• Offset local government recycling costs
  • Improve recycling infrastructure and education
  • Pilot reuse / refill programs

Increase* Reuse * Recycling * Recyclability * Recycled content

Decrease * Confusion * Contamination * Toxic chemicals

 

One Year of Plastic Film Recycling: KEYC & Free Press Articles

Ae you cuious about how many pounds of plastic film were collected in the first year of the plastic film recycling program in Mankato, North Mankato and Lake Crystal? Here are two stories that tell about it. The first is a video clip from KEYC. The second is from the Mankato Free Press. 

To view the video, click here.

To read the Free Press article, click here.

How to get started

HOW TO GET STARTED WITH ORGANICS RECYCLING

IN THE VERY BEGINNING, TO TRY IT OUT:

  • Sign up to become members and receive valuable information/updates. For Mankato members, call 311 or 507-387-8600 or sign up at mankatomn.gov under “City Services”, “Garbage & Recycling” and then “Organics Recycling”. For North Mankato residents, call April at City Hall 507-625-4141. For Lake Crystal residents, call Lake Crystal City Hall 507-726-2538.
  • Bring all food waste except liquids and all food-soiled compostable paper waste, such as paper napkins, paper towels and pizza boxes, to the drop-off site at Public Works Center, 501 South Victory Drive, Mankato, Riverbend Recycling Center, 600 Webster Avenue, North Mankato.  Sites are open all day every day.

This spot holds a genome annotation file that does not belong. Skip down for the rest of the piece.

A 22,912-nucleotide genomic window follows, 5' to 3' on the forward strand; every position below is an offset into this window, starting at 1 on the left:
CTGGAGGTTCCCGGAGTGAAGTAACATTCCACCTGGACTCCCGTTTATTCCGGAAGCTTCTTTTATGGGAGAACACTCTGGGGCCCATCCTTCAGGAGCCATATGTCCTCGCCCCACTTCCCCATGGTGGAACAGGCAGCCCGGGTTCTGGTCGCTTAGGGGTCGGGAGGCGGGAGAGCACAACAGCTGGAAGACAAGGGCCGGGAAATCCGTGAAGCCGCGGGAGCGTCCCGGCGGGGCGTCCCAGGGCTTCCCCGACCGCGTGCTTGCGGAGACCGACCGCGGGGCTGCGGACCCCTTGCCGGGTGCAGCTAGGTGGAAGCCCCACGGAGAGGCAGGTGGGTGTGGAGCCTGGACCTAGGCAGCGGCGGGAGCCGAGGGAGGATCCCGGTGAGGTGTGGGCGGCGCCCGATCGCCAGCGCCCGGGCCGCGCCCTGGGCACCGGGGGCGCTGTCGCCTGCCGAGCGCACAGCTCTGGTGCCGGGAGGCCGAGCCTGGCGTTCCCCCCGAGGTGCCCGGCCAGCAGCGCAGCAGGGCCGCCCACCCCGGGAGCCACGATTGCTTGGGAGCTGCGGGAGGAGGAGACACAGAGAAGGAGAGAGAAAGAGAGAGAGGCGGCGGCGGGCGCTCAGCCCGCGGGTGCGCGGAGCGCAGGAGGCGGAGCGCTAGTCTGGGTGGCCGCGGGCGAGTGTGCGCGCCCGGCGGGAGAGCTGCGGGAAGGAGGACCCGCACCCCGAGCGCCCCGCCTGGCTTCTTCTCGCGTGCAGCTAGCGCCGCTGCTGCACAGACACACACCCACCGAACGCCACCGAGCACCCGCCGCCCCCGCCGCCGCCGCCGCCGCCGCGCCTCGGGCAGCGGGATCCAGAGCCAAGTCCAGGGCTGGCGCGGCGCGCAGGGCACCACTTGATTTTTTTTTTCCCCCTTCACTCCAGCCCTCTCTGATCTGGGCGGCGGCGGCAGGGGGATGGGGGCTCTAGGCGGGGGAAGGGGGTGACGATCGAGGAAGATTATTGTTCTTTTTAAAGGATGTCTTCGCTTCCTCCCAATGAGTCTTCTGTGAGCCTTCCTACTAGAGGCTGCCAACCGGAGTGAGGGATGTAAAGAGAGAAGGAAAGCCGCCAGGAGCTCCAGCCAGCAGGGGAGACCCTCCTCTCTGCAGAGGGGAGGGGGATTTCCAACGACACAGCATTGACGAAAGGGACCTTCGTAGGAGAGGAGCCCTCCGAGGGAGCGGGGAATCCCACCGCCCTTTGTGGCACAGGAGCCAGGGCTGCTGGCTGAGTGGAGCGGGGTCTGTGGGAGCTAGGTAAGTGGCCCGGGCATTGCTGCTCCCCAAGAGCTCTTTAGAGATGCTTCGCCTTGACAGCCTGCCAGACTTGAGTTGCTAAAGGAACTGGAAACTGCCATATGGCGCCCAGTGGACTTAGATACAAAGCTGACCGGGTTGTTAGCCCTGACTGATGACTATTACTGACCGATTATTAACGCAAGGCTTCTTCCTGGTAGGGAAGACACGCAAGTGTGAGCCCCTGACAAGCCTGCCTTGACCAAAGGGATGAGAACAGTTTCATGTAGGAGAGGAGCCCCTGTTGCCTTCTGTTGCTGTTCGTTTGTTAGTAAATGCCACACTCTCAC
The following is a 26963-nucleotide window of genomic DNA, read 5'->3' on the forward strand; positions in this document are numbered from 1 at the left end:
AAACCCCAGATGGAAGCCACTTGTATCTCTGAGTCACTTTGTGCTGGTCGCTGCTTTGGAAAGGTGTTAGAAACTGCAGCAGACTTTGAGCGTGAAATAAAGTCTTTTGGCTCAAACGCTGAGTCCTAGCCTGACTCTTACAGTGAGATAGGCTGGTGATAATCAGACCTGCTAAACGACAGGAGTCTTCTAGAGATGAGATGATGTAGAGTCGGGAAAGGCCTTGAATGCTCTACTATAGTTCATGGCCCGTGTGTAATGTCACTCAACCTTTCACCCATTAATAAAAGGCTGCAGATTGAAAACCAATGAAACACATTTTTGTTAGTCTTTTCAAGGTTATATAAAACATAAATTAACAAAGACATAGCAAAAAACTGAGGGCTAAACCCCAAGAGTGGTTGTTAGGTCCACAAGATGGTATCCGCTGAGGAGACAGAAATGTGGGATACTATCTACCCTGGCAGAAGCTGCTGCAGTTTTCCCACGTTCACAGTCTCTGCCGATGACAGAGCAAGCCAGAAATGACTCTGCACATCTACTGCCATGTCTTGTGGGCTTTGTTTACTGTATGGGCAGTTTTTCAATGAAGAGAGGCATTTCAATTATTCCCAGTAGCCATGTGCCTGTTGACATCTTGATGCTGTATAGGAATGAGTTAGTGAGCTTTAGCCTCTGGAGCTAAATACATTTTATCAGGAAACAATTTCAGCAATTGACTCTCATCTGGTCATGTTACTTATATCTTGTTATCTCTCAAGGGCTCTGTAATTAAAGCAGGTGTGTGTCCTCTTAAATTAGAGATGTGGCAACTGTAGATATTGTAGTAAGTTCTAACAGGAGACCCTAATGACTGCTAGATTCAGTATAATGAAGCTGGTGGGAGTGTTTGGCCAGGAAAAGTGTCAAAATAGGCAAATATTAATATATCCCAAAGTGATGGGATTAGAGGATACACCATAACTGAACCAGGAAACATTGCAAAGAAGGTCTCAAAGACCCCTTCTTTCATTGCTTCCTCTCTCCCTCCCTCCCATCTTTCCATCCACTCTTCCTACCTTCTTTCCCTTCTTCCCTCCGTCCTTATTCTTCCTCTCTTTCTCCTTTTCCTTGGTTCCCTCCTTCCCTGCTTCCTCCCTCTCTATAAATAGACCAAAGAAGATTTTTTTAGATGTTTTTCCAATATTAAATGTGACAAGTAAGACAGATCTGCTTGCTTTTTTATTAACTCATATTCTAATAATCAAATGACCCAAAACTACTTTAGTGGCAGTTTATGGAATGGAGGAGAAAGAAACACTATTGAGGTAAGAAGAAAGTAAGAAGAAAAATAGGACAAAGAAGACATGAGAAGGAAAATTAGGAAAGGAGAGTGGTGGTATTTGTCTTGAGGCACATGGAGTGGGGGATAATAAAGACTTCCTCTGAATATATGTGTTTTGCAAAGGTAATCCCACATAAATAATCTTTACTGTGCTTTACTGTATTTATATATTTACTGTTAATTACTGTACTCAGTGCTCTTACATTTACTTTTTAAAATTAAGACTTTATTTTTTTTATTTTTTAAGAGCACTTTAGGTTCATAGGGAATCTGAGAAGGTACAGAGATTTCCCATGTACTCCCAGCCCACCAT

Next:

  •  Find an acceptable container with a lid for your waste. Some people use a plastic ice cream pail, others use something fancier.  Some start with a smaller container and then transfer to a larger container (such as a 5 gallon bucket) when the waste accumulates. Some use a vented container because air slows down decomposition. These are available on-line or you can make holes in your pail’s lid to give it a try.
  • Decide on a good place for your container. Some keep it right on the counter or under the counter, others in the refrigerator or freezer.  In hot weather keeping the container in the refrigerator or freezer can help slow the mushiness factor.
  • Discover a system of bagging the waste that works for you. Some people line their pail with a 2 to 3 gallon compostable plastic bag and when that is full, tie it and place it in their larger container.  Others keep the waste un-bagged and dump it into bags (either certified compostable plastic or paper) just before coming to the drop-off site.

Adding a layer of dry stuff (items like facial tissues, paper egg cartons, shredded paper, soiled paper towels and napkins) in the bottom of the pail or bag will absorb moisture that can break down the bag. Layering such items into your scraps will help too.

  • See the extensive list of acceptable/unacceptable items at that tab on the MZW website: mankatozerowaste.com. You will be surprised how many items are compostable!
  • Get a supply of bags—paper grocery bags are acceptable. Cubs, Hy-Vee Hilltop and St. Peter Food Coop all sell BPI certified compostable plastic bags in 13 gallon and 2-3 gallon sizes.

Several general rules to remember:

  •  All organics are to be dropped off in paper or certified compostable plastic bags (no regular plastic bags please).
  • Larger items such as pizza boxes and paper egg cartons don’t have to be bagged.
  • No yard waste is accepted.
  • Recycle clean paper waste instead of bringing it to the organics drop-off.

For questions, please contact:  mankatozerowaste@gmail.com or call Jane Dow at 625-5092.

Good luck, we know you can do it!  The Mankato Zero Waste Team